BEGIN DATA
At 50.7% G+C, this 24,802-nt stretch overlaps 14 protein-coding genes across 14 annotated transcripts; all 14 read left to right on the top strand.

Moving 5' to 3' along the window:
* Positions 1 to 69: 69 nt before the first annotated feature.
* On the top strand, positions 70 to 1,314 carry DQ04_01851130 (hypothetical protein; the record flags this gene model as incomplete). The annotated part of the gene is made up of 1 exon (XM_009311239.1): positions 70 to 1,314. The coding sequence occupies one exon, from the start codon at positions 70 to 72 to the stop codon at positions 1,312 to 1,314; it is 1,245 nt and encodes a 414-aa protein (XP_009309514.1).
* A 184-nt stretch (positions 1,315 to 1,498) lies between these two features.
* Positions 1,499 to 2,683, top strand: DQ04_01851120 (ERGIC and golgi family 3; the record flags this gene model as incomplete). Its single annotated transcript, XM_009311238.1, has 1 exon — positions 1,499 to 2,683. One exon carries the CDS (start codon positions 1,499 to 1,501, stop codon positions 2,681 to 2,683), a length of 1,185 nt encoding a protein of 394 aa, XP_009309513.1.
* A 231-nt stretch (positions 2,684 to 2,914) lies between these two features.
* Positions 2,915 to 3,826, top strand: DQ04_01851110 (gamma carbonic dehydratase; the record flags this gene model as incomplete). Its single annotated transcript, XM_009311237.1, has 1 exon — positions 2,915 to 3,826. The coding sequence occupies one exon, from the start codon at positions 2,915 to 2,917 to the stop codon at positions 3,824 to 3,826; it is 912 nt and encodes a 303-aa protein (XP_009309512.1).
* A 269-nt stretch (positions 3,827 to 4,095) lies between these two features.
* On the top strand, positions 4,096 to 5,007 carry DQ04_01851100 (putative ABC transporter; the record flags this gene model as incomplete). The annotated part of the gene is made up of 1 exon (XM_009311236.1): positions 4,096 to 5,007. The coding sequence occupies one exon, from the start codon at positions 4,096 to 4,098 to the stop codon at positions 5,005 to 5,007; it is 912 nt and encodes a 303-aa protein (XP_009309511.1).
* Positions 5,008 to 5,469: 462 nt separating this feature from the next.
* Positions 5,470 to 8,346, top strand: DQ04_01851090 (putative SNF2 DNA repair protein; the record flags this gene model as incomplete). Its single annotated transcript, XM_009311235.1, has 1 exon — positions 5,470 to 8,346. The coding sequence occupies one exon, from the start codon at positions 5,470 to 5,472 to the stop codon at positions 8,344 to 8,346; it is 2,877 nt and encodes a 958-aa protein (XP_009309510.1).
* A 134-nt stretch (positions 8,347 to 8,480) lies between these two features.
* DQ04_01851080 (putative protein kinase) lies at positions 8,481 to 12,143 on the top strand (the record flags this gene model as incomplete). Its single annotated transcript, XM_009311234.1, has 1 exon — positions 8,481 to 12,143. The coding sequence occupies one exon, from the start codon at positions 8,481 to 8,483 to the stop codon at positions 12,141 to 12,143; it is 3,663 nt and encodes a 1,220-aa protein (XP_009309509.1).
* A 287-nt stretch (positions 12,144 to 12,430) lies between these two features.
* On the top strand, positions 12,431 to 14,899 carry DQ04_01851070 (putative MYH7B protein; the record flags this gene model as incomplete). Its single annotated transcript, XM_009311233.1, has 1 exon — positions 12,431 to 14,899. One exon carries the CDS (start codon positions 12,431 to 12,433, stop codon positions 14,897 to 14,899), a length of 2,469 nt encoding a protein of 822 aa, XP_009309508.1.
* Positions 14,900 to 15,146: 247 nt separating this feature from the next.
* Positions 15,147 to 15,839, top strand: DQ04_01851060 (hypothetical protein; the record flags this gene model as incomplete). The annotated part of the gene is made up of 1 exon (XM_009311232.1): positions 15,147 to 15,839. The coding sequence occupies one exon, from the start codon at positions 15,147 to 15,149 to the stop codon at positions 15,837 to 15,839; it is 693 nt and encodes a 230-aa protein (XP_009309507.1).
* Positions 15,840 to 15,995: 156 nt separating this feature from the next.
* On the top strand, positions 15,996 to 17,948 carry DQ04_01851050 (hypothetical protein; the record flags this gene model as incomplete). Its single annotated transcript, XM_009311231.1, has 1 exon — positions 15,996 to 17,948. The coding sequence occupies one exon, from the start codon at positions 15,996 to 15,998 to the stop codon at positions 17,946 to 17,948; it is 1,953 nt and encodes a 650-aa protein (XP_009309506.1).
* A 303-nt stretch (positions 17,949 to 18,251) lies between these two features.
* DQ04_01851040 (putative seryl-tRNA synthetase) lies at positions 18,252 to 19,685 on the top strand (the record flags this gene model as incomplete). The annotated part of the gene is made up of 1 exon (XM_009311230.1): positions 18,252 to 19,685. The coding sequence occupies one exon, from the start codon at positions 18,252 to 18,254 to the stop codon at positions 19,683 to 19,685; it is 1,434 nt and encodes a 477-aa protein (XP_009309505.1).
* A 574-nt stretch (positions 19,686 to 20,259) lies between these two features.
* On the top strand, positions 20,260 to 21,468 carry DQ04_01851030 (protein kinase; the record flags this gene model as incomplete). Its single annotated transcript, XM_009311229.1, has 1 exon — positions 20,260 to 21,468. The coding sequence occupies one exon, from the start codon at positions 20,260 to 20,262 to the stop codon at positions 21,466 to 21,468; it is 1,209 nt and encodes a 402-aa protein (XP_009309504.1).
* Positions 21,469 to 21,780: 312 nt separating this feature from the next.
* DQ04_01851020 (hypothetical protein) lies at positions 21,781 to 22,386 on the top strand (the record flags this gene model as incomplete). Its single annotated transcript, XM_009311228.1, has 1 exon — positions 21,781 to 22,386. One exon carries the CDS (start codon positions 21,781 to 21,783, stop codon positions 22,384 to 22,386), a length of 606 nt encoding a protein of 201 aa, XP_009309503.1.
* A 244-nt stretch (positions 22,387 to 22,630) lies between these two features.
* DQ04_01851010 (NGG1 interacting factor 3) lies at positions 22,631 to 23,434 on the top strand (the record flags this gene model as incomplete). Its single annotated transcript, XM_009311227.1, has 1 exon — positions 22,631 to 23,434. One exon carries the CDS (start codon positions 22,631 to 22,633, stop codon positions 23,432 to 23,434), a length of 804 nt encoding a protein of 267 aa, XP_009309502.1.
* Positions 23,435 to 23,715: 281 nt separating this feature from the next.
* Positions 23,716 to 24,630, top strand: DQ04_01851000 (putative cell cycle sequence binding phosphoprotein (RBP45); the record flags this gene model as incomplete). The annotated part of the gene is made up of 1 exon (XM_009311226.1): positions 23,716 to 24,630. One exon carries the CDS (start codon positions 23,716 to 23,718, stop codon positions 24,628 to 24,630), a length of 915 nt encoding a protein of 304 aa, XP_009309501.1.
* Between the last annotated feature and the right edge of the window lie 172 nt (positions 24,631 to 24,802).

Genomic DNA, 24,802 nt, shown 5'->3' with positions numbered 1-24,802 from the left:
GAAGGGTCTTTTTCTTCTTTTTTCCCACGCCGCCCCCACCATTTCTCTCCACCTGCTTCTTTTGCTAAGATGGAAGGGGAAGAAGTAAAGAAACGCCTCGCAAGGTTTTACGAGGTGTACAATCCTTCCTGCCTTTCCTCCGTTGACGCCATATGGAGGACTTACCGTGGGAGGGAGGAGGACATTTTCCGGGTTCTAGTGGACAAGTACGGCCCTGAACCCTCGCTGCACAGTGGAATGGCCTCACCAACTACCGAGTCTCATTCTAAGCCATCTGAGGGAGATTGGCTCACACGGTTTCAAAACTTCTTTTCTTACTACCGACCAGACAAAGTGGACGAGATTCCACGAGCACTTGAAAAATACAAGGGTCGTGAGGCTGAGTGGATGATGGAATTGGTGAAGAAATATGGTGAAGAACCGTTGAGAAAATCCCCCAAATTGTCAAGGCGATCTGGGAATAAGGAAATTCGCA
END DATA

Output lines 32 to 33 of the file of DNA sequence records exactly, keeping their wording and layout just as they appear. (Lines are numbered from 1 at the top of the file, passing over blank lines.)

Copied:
Genomic DNA, 24,802 nt, shown 5'->3' with positions numbered 1-24,802 from the left:
GAAGGGTCTTTTTCTTCTTTTTTCCCACGCCGCCCCCACCATTTCTCTCCACCTGCTTCTTTTGCTAAGATGGAAGGGGAAGAAGTAAAGAAACGCCTCGCAAGGTTTTACGAGGTGTACAATCCTTCCTGCCTTTCCTCCGTTGACGCCATATGGAGGACTTACCGTGGGAGGGAGGAGGACATTTTCCGGGTTCTAGTGGACAAGTACGGCCCTGAACCCTCGCTGCACAGTGGAATGGCCTCACCAACTACCGAGTCTCATTCTAAGCCATCTGAGGGAGATTGGCTCACACGGTTTCAAAACTTCTTTTCTTACTACCGACCAGACAAAGTGGACGAGATTCCACGAGCACTTGAAAAATACAAGGGTCGTGAGGCTGAGTGGATGATGGAATTGGTGAAGAAATATGGTGAAGAACCGTTGAGAAAATCCCCCAAATTGTCAAGGCGATCTGGGAATAAGGAAATTCGCA